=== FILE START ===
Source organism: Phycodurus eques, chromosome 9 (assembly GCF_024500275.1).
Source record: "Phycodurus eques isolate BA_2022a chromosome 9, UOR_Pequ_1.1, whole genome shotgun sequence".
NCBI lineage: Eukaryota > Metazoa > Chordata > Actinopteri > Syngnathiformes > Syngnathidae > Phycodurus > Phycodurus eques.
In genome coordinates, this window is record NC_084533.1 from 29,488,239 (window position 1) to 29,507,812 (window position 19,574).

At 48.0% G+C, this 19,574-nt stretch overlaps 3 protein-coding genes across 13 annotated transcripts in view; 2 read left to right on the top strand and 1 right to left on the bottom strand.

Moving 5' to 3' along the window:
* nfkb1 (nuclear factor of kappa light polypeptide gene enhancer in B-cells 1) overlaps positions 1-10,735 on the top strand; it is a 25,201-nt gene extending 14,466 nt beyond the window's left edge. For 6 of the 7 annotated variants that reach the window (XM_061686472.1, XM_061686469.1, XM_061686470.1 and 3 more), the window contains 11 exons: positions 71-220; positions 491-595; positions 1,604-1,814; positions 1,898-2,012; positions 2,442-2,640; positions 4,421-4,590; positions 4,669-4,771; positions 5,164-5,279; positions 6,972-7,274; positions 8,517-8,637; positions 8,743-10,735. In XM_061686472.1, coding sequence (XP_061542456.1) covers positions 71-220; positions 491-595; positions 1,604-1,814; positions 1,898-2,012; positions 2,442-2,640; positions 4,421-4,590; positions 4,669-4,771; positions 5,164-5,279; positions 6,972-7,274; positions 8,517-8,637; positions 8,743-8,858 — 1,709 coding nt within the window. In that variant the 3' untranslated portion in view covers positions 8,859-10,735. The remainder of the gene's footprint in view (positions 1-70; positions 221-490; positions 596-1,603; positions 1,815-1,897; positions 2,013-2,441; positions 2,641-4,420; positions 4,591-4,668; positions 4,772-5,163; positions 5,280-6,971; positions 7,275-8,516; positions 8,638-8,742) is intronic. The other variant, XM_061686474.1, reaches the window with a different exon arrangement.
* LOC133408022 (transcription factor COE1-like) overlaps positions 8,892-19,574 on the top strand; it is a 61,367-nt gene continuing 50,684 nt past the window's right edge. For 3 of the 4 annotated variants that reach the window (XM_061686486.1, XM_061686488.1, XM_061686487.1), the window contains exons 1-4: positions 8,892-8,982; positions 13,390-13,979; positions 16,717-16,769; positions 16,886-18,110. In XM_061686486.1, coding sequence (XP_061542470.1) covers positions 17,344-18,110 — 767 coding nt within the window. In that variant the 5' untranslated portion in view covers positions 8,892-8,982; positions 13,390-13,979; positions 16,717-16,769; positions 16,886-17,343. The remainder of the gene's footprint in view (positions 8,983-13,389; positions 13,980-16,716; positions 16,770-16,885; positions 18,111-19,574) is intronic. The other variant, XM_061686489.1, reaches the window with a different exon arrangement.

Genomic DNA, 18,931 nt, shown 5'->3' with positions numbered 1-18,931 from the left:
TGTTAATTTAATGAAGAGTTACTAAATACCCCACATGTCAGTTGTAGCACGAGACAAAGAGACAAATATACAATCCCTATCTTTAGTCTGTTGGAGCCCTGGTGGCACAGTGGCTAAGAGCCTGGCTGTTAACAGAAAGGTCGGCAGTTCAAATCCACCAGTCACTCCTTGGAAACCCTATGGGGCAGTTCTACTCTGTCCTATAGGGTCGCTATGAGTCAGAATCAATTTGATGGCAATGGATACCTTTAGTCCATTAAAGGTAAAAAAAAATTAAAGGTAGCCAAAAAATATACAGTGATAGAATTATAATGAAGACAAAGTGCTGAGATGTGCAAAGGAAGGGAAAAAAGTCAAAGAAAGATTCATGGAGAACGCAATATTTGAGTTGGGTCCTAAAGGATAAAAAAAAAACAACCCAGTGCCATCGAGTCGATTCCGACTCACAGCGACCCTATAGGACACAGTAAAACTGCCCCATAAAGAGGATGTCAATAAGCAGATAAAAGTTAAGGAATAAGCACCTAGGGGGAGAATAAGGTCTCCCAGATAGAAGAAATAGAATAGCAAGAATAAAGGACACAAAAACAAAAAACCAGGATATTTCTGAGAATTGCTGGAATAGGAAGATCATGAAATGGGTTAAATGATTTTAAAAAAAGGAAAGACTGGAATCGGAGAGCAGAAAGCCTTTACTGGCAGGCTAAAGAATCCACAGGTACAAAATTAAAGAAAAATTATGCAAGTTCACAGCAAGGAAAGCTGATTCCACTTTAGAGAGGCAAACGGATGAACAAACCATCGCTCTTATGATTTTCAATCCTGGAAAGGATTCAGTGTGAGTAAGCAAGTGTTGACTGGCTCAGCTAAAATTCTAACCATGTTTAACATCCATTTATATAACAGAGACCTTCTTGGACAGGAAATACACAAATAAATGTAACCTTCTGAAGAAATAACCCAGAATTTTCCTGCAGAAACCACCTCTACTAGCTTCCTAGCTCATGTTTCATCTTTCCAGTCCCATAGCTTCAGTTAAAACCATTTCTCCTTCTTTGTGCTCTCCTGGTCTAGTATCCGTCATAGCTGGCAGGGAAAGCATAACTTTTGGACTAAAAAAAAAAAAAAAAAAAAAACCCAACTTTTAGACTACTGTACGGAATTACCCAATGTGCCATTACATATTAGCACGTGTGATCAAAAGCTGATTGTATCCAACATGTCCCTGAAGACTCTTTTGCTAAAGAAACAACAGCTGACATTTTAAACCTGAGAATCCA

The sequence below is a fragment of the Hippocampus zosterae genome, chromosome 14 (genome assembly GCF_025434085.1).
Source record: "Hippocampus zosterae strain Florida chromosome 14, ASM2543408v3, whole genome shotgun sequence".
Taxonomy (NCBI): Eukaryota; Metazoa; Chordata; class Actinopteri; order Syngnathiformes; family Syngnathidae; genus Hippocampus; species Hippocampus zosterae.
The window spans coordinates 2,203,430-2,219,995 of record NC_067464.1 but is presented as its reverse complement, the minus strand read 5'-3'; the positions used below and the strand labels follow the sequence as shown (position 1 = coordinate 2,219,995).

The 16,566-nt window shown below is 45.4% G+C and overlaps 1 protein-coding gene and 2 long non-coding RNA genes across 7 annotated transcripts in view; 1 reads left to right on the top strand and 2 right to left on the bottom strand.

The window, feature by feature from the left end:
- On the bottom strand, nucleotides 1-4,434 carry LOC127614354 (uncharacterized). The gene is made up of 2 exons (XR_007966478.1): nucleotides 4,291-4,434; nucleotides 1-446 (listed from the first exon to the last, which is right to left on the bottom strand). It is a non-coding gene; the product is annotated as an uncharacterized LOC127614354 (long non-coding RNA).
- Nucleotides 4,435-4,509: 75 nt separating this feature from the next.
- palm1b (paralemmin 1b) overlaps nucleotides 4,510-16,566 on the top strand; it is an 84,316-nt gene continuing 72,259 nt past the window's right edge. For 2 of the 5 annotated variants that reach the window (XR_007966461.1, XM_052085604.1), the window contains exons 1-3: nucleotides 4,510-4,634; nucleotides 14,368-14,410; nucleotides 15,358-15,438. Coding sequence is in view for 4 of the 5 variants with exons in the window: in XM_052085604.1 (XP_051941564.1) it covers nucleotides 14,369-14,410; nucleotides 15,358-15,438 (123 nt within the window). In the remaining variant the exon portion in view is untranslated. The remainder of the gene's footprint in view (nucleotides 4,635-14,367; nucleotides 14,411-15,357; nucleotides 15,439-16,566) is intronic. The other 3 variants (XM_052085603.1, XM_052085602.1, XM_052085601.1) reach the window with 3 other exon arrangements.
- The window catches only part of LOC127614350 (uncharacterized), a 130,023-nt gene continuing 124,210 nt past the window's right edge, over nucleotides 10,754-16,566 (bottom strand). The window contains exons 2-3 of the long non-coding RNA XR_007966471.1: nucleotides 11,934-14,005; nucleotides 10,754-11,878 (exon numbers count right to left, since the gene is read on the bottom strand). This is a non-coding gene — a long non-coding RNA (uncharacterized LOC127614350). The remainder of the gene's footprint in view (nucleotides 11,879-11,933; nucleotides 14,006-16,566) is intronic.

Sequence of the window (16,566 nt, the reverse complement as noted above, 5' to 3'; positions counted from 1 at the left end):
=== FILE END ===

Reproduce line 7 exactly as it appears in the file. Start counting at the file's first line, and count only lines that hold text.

* nfkb1 (nuclear factor of kappa light polypeptide gene enhancer in B-cells 1) overlaps positions 1-10,735 on the top strand; it is a 25,201-nt gene extending 14,466 nt beyond the window's left edge. For 6 of the 7 annotated variants that reach the window (XM_061686472.1, XM_061686469.1, XM_061686470.1 and 3 more), the window contains 11 exons: positions 71-220; positions 491-595; positions 1,604-1,814; positions 1,898-2,012; positions 2,442-2,640; positions 4,421-4,590; positions 4,669-4,771; positions 5,164-5,279; positions 6,972-7,274; positions 8,517-8,637; positions 8,743-10,735. In XM_061686472.1, coding sequence (XP_061542456.1) covers positions 71-220; positions 491-595; positions 1,604-1,814; positions 1,898-2,012; positions 2,442-2,640; positions 4,421-4,590; positions 4,669-4,771; positions 5,164-5,279; positions 6,972-7,274; positions 8,517-8,637; positions 8,743-8,858 — 1,709 coding nt within the window. In that variant the 3' untranslated portion in view covers positions 8,859-10,735. The remainder of the gene's footprint in view (positions 1-70; positions 221-490; positions 596-1,603; positions 1,815-1,897; positions 2,013-2,441; positions 2,641-4,420; positions 4,591-4,668; positions 4,772-5,163; positions 5,280-6,971; positions 7,275-8,516; positions 8,638-8,742) is intronic. The other variant, XM_061686474.1, reaches the window with a different exon arrangement.